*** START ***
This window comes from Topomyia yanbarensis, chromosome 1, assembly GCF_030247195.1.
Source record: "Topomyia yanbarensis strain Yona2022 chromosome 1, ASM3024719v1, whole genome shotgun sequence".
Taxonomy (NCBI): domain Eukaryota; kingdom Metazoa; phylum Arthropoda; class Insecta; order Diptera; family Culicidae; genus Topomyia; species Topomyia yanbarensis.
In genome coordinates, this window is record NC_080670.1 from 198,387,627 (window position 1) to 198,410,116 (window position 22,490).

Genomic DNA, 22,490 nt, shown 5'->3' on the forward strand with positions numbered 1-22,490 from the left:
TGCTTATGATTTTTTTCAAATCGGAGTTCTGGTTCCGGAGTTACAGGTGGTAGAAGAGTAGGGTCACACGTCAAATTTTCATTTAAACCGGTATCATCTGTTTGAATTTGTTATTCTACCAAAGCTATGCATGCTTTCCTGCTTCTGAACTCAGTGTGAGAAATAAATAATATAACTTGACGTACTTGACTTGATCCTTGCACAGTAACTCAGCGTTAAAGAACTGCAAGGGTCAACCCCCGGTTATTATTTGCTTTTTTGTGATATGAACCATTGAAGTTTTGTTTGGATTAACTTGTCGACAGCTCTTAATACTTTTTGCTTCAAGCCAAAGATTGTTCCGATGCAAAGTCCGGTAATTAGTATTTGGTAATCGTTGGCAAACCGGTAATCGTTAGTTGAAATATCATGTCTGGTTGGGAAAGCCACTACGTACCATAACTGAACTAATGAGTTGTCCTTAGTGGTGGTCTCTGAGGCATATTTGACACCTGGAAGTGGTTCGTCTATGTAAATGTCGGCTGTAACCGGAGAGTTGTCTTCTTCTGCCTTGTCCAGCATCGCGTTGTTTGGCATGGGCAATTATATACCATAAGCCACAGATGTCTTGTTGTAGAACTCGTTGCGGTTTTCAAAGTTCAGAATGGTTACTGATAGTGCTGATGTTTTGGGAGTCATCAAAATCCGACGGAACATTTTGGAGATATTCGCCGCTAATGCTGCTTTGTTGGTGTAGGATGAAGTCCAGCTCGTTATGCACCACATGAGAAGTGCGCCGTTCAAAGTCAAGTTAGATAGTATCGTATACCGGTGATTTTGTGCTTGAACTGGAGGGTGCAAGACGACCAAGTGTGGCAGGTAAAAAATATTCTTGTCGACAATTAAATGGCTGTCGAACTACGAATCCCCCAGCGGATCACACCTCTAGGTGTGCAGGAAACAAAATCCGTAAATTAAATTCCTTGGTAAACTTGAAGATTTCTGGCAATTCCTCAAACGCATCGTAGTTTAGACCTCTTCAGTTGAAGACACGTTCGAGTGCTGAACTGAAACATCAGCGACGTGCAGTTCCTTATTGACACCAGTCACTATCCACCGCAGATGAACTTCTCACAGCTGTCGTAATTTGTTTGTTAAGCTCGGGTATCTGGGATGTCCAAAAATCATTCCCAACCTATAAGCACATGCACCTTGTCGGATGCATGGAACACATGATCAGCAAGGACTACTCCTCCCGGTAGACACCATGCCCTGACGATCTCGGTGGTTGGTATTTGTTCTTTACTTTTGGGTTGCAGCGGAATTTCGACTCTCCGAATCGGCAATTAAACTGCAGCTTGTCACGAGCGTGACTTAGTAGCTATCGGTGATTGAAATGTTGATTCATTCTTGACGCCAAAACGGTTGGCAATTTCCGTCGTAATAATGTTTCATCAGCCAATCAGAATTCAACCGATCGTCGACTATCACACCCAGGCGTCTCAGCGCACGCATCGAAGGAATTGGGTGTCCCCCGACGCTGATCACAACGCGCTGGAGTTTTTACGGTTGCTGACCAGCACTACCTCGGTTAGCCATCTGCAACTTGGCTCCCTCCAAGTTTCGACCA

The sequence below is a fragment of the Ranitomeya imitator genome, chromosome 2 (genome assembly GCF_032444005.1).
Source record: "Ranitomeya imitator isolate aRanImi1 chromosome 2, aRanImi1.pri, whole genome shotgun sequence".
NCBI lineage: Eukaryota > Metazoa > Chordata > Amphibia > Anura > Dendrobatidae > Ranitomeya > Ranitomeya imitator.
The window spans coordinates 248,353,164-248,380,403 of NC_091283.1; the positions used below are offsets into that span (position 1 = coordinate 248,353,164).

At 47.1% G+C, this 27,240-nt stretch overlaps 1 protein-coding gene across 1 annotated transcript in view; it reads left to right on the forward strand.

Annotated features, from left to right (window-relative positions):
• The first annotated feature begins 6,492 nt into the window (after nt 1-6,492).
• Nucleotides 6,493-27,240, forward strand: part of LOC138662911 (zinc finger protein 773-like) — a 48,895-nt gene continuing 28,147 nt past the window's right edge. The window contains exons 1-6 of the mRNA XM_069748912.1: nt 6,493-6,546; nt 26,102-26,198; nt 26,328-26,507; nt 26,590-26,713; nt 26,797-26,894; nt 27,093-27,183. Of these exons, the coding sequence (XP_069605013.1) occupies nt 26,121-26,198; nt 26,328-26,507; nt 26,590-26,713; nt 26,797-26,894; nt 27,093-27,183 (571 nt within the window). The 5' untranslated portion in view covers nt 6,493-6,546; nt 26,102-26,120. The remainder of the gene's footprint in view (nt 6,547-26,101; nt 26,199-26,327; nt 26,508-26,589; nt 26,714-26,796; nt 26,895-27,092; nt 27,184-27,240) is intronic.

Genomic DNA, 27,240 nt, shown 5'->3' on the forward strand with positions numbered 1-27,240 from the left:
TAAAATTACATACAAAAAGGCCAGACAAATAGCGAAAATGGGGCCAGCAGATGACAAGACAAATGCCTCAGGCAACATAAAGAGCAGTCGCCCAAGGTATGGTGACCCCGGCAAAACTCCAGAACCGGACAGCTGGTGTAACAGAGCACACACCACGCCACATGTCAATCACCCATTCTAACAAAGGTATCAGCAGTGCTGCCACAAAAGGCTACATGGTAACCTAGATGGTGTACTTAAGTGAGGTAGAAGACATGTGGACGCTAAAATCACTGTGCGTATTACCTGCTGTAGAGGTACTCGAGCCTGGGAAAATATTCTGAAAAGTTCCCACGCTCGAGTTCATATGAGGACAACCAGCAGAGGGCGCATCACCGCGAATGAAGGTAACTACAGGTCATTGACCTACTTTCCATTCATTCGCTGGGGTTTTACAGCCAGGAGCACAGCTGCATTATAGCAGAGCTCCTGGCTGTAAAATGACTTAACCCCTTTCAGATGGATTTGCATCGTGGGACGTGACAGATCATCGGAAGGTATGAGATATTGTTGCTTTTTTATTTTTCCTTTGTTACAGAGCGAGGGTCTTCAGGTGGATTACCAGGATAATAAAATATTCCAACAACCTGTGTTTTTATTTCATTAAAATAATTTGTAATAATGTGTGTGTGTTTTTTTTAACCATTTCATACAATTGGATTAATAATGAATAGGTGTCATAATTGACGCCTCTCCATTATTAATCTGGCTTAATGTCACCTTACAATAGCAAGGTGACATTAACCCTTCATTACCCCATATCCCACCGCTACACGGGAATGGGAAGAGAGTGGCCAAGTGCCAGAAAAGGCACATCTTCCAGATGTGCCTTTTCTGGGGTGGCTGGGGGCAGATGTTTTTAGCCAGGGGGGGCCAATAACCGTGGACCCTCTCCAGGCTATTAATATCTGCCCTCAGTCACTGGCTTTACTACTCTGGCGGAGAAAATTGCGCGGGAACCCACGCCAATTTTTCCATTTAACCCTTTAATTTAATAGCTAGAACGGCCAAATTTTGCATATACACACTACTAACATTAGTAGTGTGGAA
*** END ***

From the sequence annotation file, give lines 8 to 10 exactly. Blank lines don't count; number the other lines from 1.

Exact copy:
Source record: "Ranitomeya imitator isolate aRanImi1 chromosome 2, aRanImi1.pri, whole genome shotgun sequence".
NCBI lineage: Eukaryota > Metazoa > Chordata > Amphibia > Anura > Dendrobatidae > Ranitomeya > Ranitomeya imitator.
The window spans coordinates 248,353,164-248,380,403 of NC_091283.1; the positions used below are offsets into that span (position 1 = coordinate 248,353,164).